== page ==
¸ ¸

÷

( ( (

= ÷ =

( ( (

¸ ¸ ¸ ¸ ¸ ¸

x

x

J x

x

(

(

¸ ¸

36

Voltage Dependent Load, cont'd

Line Z = 0.1j

One Two 1.000 pu

0.894 pu

160 MW

80 MVR

160.0 MW

120.0 MVR

-10.304 Deg

160.0 MW

120.0 MVR

-160.0 MW

-80.0 MVR

With constant impedance load the MW/Mvar load at

bus 2 varies with the square of the bus 2 voltage

magnitude. This if the voltage level is less than 1.0,

the load is lower than 200/100 MW/Mvar

37

Solving Large Power Systems

The most difficult computational task is inverting the

J acobianmatrix

– inverting a full matrix is an order n

3

operation, meaning

the amount of computation increases with the cube of the

size

– this amount of computation can be decreased substantially

by recognizing that since the Y

bus

is a sparse matrix, the

J acobianis also a sparse matrix

– using sparse matrix methods results in a computational

order of about n

1.5

.

– this is a substantial savings when solving systems with

tens of thousands of buses

38

Newton-Raphson Power Flow

Advantages

– fast convergence as long as initial guess is close to

solution

– large region of convergence

Disadvantages

– each iteration takes much longer than a Gauss-Seidel

iteration

– more complicated to code, particularly when

implementing sparse matrix algorithms

Newton-Raphson algorithm is very common in

power flow analysis

39

Dishonest Newton-Raphson

Since most of the time in the Newton-Raphson

iteration is spent calculating the inverse of the

J acobian, one way to speed up the iterations is to

only calculate/inverse the J acobian occasionally

– known as the “Dishonest” Newton-Raphson

– an extreme example is to only calculate the J acobian for

the first iteration

( 1) ( ) ( ) -1 ( )

( 1) ( ) (0) -1 ( )

( )

Honest: - ( ) ( )

Dishonest: - ( ) ( )

Both require ( ) for a solution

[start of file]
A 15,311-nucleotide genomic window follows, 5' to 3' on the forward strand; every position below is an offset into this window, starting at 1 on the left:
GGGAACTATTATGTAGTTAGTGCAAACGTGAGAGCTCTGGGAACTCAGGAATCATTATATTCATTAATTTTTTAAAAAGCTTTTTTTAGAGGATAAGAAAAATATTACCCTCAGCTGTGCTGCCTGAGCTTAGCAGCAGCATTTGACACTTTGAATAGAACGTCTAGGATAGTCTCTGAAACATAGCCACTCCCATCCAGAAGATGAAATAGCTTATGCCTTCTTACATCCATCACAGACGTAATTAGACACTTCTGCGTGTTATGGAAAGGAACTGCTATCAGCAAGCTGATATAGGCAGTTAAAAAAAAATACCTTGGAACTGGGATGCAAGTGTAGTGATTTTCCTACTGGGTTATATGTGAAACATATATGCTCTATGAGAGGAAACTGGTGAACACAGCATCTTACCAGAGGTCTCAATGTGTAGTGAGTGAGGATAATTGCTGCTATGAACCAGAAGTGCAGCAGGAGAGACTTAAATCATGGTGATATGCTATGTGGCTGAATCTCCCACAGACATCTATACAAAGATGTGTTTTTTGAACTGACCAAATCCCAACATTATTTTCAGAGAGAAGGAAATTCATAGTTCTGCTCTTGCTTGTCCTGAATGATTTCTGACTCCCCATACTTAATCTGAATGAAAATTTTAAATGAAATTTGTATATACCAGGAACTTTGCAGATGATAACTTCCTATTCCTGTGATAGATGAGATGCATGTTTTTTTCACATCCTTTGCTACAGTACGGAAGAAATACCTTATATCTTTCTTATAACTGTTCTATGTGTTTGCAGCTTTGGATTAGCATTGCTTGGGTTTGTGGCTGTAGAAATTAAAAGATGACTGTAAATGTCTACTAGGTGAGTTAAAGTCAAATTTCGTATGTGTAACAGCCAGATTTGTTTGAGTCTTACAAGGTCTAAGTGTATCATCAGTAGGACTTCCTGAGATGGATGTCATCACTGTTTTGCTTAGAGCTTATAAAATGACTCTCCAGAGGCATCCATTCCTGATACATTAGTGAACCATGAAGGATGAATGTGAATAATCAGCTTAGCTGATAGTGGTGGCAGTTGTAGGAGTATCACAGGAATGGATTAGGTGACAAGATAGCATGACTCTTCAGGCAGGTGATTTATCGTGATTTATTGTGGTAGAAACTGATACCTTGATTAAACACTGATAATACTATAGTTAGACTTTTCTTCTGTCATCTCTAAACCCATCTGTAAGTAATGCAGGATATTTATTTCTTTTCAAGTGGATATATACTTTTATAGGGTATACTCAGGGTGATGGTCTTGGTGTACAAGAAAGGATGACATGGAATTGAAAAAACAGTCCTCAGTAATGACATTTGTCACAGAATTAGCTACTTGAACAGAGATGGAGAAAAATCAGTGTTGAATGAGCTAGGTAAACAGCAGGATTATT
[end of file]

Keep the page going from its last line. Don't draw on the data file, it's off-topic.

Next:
v v v v

v v v

v

c

+

+

=

=

<

x x J x f x

x x J x f x

f x

40

Dishonest Newton-Raphson Example

2

1

(0)

( ) ( )

( ) ( ) 2

(0)

( 1) ( ) ( ) 2

(0)

Use the Dishonest Newton-Raphson to solve

( ) - 2 0

( )

( )

1

(( ) - 2)

2

1

(( ) - 2)

2

v v

v v

v v v

f x x

df x

x f x

dx

x x

x

x x x

x

÷

+

= =

(

A = ÷

(

¸ ¸

(

A = ÷

(

¸ ¸

(

= ÷

(

¸ ¸

41

Dishonest N-R Example, cont’d

( 1) ( ) ( ) 2

(0)

(0)

( ) ( )

1

(( ) - 2)

2

Guess x 1. Iteratively solving we get

v (honest) (dishonest)

0 1 1

1 1.5 1.5

2 1.41667 1.375

3 1.41422 1.429

4 1.41422 1.408

v v v

v v

x x x

x

x x

+

(

= ÷

(

¸ ¸

=

We pay a price

in increased

iterations, but

with decreased

computation

per iteration

42

Two Bus Dishonest ROC

Slide shows the region of convergence for different initial

guesses for the 2 bus case using the Dishonest N-R

Red region

converges

to the high

voltage

solution,

while the

yellow region

converges

to the low

voltage

solution

43

Honest N-R Region of Convergence

Maximum

of 15

iterations

44

Decoupled Power Flow

The completely Dishonest Newton-Raphson is not

used for power flow analysis. However several

approximations of the J acobianmatrix are used.

One common method is the decoupled power flow.

In this approach approximations are used to

decouple the real and reactive power equations.

45

Decoupled Power Flow Formulation

( ) ( )

( )

( )

( )

( )

( ) ( ) ( )

( )

2 2 2

( )

( )

General form of the power flow problem

( )

( )

( )

where

( )

( )

( )

v v

v

v

v

v

v v v

v

D G

v

v

n Dn Gn

P P P

P P P

(

c c

(

(

(

A c c

A

(

÷ = =

(

(

(

A A ( c c (

¸ ¸

¸ ¸

(

c c

(

¸ ¸

(

+ ÷

(

A =

(

(

+ ÷

¸ ¸

P P

θ θ V

P x

f x

Q x V Q Q

θ V

x

P x

x

46

Decoupling Approximation

( ) ( )

( )

( )

( )

( )

( )

( )

( )

Usually the off-diagonal matrices, and

are small. Therefore we approximate them as zero:

( )

( )

( )

Then the problem

v v

v

v

v

v

v

v

v

c c

c c

(

c

(

(

(

A

A

c

(

÷ = =

(

(

(

c

A A ( (

¸ ¸

¸ ¸

(

c

¸ ¸

P Q

V θ

P

0

θ

P x

θ

f x

Q

Q x V

0

V

1 1

( ) ( )

( )

( ) ( ) ( )

can be decoupled

( ) ( )

v v

v

v v v

÷ ÷

( (

c c

A = ÷ A A = ÷ A

( (

c c

¸ ¸ ¸ ¸

P Q

θ P x V Q x

θ V

47

Fast Decoupled Power Flow

By continuing with our J acobian approximations we